Augustine. Exposition on the Book of Psalms. Schaff, Philip (editor). New York: Christian Literature Publishing Col, 1886. Nicene and Post-Nicene Church Fathers: Series 1: Volume VIII. Re-published 2014, Catholic Way Publishing. Kindle electronic edition, ISBN-13: 978-1-78379-372-3.
Reading Psalm 61, Augustine finds that its voice is that of the reader who is in Christ (Augustine Psalms, loc. 327540). It is highly personal in nature, but can also be understood as the collective call of Christians at all places and all times. Verse one, therefore, speaks “from the ends of the earth.” The cry is of those who are troubled in heart. To Augustine this is part of the process by which God brings growth in His people. “Our life in this sojourning cannot be without temptation: because our advance is made through our temptation, nor does a man become known to himself unless tempted, nor can he be crowned except he shall have striven, nor can he strive except he shall have experienced an enemy, and temptations (Augustine Psalms, loc. 327549). The troubles, therefore, do not indicate a forsaken state, but a state of God’s work of formation. Augustine then ties our trials to those of Christ, describing us as tempted as Jesus was tempted for us (Augustine Psalms, loc. 327558). The Christian, then, in verse three, is “led down” to Christ.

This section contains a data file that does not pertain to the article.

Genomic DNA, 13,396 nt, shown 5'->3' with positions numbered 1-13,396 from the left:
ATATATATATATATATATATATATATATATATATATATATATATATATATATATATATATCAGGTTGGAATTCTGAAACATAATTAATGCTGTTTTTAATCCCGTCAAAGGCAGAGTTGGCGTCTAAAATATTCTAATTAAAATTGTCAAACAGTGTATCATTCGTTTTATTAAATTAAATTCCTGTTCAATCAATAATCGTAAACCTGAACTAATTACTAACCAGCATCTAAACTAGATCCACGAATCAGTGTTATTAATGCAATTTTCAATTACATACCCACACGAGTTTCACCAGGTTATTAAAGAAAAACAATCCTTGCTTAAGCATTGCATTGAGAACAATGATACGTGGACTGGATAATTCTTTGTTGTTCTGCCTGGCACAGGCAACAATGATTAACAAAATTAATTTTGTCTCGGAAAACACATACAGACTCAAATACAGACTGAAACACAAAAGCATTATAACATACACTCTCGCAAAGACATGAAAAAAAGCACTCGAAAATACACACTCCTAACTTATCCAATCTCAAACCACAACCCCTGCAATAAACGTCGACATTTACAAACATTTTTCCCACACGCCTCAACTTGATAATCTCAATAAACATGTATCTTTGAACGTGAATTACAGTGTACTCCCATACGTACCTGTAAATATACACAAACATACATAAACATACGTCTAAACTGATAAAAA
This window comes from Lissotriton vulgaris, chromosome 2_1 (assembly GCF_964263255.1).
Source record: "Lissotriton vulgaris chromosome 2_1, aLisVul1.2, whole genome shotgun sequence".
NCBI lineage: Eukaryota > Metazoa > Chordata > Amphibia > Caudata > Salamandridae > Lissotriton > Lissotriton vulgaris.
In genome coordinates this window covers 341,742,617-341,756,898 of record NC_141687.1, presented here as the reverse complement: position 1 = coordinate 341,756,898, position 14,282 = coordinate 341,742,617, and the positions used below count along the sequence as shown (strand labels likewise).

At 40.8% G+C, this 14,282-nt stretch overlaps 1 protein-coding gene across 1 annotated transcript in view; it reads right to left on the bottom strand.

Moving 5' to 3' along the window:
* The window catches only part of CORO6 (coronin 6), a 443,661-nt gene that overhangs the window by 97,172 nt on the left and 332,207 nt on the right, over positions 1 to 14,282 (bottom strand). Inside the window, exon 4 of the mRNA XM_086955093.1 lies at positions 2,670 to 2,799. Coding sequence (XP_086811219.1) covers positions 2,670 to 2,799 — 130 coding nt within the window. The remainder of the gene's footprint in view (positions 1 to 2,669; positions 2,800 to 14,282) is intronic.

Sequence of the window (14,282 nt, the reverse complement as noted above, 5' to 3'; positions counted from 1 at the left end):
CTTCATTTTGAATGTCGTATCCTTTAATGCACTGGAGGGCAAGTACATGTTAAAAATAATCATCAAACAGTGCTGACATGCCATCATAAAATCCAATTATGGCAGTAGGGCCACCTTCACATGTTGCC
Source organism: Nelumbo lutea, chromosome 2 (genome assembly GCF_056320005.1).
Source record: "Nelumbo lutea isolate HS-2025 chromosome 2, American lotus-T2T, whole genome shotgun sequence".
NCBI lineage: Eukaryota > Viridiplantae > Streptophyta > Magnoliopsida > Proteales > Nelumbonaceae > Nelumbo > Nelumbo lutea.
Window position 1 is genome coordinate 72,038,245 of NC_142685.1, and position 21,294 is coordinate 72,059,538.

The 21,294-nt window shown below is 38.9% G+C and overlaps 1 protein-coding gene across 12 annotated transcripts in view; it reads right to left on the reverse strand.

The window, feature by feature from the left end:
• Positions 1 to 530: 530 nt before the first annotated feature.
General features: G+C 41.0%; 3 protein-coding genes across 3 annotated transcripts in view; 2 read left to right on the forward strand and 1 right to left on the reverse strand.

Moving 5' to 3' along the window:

Verse four adds a level of comfort as the speaker affirms being a sojourner with God “unto ages” (forever)). Our sojourn on earth is brief, but we have an eternal home in heaven with Christ. Augustine sees that a sojourn is normally temporary, but that in the Church, though technically temporary before our eternal heavenly home is reached, we still dwell as long as this earth remains (Augustine Psalms, loc. 327577). The safety and confidence Augustine finds for the Christian in this life is, according to verse five, that God has heard the prayer we were praying from the ends of the earth. The answer to prayer is an eternal inheritance from God (Augustine Psalms, loc. 327596). In this way, Augustine sees the Christian dwelling forever in God’s sight, which he understands as the place of truth and mercy. This is from God’s goodness, not ours (Augustine Psalms, loc. 327606). As a response to God’s mercy and truth, Augustine urges his readers to show mercy and truth themselves. “Just as to us God hath shown forth His mercy and His truth, mercy in forgiving our sins, truth in showing forth His promises; so also, I say, let us execute mercy and truth, mercy concerning the weak, concerning the needy, concerning even our enemies; truth in not sinning and in not adding sin upon sin” (Augustine Psalms, loc. 327616). This seeks Christ, not our own gain. It is for the eternal good of all the people involved. The result, in verse eight, is thanksgiving.